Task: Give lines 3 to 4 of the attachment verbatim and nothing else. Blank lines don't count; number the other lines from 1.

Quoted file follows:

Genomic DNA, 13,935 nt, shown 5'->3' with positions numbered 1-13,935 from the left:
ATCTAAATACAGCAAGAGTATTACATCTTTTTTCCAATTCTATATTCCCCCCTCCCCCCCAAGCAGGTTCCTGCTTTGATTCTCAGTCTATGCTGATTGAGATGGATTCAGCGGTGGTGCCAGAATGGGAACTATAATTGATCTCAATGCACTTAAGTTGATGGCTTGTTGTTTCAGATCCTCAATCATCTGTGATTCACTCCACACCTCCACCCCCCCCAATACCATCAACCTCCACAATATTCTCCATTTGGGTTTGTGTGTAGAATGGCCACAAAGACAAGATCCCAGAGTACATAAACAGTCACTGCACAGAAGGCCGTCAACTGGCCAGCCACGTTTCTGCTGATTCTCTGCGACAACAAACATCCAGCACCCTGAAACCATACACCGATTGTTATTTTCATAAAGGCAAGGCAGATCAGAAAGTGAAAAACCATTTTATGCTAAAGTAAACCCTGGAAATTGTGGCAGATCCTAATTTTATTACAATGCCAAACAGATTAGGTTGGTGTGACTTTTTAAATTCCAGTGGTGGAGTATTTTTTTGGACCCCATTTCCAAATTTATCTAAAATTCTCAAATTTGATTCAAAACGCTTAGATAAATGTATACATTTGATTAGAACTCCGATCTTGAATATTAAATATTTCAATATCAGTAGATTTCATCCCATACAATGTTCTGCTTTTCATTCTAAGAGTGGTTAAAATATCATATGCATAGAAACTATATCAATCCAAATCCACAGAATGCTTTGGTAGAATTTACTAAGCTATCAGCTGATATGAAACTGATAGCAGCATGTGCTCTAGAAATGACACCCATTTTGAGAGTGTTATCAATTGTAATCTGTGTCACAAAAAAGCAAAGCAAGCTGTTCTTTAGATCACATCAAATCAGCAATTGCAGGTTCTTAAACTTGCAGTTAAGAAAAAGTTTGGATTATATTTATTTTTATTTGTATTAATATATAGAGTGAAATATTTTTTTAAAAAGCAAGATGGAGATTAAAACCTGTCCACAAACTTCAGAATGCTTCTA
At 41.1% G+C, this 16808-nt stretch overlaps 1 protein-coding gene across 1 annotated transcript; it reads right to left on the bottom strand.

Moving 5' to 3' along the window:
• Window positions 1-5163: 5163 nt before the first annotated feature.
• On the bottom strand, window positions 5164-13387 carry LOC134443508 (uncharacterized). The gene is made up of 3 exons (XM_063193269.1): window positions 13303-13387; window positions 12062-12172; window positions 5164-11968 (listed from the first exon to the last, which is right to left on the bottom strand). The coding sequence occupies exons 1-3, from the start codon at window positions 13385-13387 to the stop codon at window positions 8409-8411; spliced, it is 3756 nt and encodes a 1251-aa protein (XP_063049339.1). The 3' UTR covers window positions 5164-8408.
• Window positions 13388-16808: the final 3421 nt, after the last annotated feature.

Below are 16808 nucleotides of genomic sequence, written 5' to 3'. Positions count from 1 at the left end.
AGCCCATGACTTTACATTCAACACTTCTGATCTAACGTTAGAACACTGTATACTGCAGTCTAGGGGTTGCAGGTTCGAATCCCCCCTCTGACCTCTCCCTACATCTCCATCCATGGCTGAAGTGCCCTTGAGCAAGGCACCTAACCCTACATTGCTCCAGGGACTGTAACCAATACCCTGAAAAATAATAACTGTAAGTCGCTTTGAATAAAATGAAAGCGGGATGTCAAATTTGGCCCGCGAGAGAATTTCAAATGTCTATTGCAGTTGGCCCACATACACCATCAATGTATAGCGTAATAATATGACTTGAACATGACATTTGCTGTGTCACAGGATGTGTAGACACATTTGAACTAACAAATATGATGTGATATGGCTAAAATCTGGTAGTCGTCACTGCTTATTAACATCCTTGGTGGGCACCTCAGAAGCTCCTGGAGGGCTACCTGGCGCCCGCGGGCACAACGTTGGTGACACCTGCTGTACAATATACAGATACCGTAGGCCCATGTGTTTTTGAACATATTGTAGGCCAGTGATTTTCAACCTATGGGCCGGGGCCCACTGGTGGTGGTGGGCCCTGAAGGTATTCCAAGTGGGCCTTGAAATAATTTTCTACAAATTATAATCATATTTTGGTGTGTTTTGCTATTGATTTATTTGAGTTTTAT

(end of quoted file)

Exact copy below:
At 41.1% G+C, this 16808-nt stretch overlaps 1 protein-coding gene across 1 annotated transcript; it reads right to left on the bottom strand.

Moving 5' to 3' along the window: